NSA Signals Intelligence uses EMF Brain Stimulation for Remote Neural Monitoring (RNM) and Electronic Brain Link (EBL). EMF Brain Stimulation has been in development since the MKUltra program of the early 1950's, which included neurological research into 'radiation' (non-ionizing EMF) and bioelectric research and development. The resulting secret technology is categorized at the National Security Archives as 'Radiation Intelligence,' defined as 'information from unintentionally emanated electromagnetic waves in the environment, not including radioactivity or nuclear detonation.'
There’s very little doubt that the capability for remote psychological manipulation exists. But as Gloria Naylor wrote in 1996, “...while you can prove it exists, you can’t prove that it’s happening to you.” This is the situation that TIs live with, and is perhaps the best context in which to view them. Are they schizophrenic? I don’t doubt that some of them are, and that their suffering will end once they find an effective treatment regimen. Maybe most of them are, although I doubt it.
But let’s assume that they’re all smurfing nuts. Let’s assume that nobody in government gives a damn about their lives, and that no one has spent one red cent to make them miserable. Let’s assume that their dangers are all make-believe. If (and that’s a gargantuan “if”) that is the case, then we still owe TIs a debt of gratitude for sounding the alarm, and giving us all time to press for greater accountability in national security matters. After all, institutions really can do this to innocent people. Most important, government organizations have no legal impetus to disclose whether or not they have violated civil rights in this manner. Worse yet, if any government wanted to “outsource” such operations to private security firms, Congress would have little wherewithal to provide any oversight.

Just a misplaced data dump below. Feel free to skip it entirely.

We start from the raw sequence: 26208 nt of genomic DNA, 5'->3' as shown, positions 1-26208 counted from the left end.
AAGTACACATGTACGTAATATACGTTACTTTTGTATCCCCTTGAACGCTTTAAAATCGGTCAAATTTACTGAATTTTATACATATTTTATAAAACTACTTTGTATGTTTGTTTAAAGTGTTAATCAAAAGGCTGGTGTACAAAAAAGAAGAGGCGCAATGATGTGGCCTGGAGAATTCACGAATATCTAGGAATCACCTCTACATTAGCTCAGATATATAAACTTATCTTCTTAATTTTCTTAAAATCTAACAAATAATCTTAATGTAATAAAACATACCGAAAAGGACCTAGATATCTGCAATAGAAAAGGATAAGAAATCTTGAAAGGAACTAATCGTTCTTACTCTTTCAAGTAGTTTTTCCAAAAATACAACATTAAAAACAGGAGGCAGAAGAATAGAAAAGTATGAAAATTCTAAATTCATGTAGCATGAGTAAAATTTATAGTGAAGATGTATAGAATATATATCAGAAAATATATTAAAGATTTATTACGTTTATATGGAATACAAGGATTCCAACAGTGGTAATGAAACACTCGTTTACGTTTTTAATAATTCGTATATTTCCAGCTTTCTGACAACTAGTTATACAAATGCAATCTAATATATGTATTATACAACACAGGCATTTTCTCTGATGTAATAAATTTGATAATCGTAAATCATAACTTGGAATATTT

That poses dangers to everyone. And I’m not talking about the make-believe kind.
That does it for this series. My thanks to JohnB, Infinitesimal, The Red Mantissa, Apocalypto, Ray X for their vocational and avocational expertise. My thanks to the rest of you for your anecdotes and for hanging in there with me.
A fairly prominent individual within the TI community, Derrick Robinson, maintains a website dealing with gang/vigilante stalking and street theatre and pscyhoelectronic experimentation titled Freedom from Covert Harassment and Surveillance (FFCHS). From Cincinnati, he occasionally produces television programming that presents gang stalkers and their stories. He also has lobbied the US Congress in an effort to spur hearings and investigations into the matter, and he organized
What separates Robinson from many other TIs is his former employer: The National Security Agency (NSA).
As of yet, I haven’t been able to pin down exactly what Robinson’s work with the agency entailed, and information about Robinson himself is scant even on his own website. As a former member of the most secretive US spy organization, and one of the most pervasive—twice as large as the CIA, with a black budget to match—-Robinson most likely has no authority to tell us, other than to say that he was. Sharon Weinberger, in the Washington Post article cited earlier, confirmed his former status, and as a very prominent TI, his claims have not been challenged by the NSA.